Often, though not exclusively, adaptive measures are triggered by a conspicuous failure or a high-risk disruptive event, and the stage is set for a thorough analysis on the causes to identify areas for change. Based on the analysis of the cause as well as the impending costs, reconsideration of the existing state of knowledge is implemented. Finally, depending on the decision-making body (or individuals in many cases), final implementation decisions are made based on the reconsidered knowledge generated from the evaluative analysis. While this seems logical, such process is not easy to find in the real world, often constrained by limited resources, deep rooted common practices, and other political reasons.
As was in the case of Fort Lauderdale or Houston, the actions related to planned adaptation are administered by one or two individuals in the city government under the supervision of the mayor. This makes the planned adaptation process ad hoc, limiting both expedience and efficacy, and failing to provide legitimacy to raise sufficient budget to address the need for vulnerable regions to adapt to anticipated risks. While there is a growing number of cities that employs a “chief resilience officer”, this is not the same as establishing a unit or a team within the local government that devotes its financial and human capital in post-event investigation and translating those lessons learned into concrete actions.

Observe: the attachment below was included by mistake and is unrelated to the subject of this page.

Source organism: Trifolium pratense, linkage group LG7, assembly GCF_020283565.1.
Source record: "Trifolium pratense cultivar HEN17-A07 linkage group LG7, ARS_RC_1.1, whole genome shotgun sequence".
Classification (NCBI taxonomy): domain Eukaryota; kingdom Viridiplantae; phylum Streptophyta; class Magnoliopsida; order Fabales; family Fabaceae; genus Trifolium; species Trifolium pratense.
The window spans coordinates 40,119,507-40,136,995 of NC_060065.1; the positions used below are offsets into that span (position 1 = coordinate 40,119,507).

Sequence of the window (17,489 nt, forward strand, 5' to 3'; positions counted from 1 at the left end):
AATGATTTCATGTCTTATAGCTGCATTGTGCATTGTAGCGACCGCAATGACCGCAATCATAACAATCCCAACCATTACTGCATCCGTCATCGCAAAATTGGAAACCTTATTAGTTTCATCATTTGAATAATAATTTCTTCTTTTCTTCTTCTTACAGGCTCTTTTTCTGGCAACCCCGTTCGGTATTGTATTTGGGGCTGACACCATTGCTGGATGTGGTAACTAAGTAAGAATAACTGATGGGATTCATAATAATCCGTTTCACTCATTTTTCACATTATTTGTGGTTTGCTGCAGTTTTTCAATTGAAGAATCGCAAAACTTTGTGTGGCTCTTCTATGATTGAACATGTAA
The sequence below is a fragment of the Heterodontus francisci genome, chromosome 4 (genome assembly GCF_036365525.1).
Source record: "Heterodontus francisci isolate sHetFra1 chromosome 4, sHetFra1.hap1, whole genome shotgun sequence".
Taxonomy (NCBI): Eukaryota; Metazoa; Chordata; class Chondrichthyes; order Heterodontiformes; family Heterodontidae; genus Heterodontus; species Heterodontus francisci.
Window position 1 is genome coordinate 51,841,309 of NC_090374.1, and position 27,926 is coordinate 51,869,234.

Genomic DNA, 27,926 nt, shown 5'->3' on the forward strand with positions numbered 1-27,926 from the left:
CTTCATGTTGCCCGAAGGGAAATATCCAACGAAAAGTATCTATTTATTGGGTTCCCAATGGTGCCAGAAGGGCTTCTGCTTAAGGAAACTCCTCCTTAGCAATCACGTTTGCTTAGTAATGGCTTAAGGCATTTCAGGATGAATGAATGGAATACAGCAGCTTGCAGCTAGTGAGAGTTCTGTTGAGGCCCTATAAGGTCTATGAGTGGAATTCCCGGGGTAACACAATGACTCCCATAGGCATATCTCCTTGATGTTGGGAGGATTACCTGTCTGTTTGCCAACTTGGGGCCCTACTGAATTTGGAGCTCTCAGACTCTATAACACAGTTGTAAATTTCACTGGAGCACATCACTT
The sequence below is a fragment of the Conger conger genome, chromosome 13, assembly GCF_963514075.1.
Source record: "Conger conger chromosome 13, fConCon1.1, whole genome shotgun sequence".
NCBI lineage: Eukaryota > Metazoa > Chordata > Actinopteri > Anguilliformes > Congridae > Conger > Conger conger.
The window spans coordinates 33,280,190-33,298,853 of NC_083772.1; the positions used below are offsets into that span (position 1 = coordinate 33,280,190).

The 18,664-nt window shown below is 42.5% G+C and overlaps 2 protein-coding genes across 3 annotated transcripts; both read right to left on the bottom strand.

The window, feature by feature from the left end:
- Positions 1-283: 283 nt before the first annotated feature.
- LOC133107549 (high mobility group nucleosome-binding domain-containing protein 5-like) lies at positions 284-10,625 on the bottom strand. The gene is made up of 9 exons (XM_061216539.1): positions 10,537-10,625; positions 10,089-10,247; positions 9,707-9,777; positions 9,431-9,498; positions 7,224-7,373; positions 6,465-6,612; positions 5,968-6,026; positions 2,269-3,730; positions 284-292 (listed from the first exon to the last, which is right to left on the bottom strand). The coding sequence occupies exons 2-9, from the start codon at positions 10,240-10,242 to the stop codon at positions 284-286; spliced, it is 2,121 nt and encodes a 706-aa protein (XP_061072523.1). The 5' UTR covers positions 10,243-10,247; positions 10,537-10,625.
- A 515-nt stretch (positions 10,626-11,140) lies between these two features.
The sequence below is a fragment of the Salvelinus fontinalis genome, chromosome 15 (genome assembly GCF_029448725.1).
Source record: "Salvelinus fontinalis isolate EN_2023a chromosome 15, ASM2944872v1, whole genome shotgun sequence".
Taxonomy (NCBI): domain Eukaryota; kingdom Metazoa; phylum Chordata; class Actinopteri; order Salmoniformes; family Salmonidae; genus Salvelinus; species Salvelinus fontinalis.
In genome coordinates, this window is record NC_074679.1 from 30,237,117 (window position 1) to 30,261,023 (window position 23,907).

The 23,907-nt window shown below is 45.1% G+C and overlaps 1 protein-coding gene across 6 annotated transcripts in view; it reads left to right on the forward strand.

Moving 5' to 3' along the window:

It is imperative to rethink about the political dimension of adaptation processes in more detail to enhance the adaptive capacity. Most, if not all of the attention in adapting to risks in vulnerable regions has been on the ways to adapt to minimize the risks. However, the attention ought to be shifted to how to reorganize or reformulate the current governance structure in city governments to be better equipped to implement those adaptive measures. Supported by sustainable budget, human capital, and public participation, an independent body to carry out planned adaptation activities in cities is one possible trajectory. This alteration in approach should not depend on the voices of a few individuals but soon become a norm in local governance.
Image courtesy of Flickr. Originally published by S&S on November 9, 2017.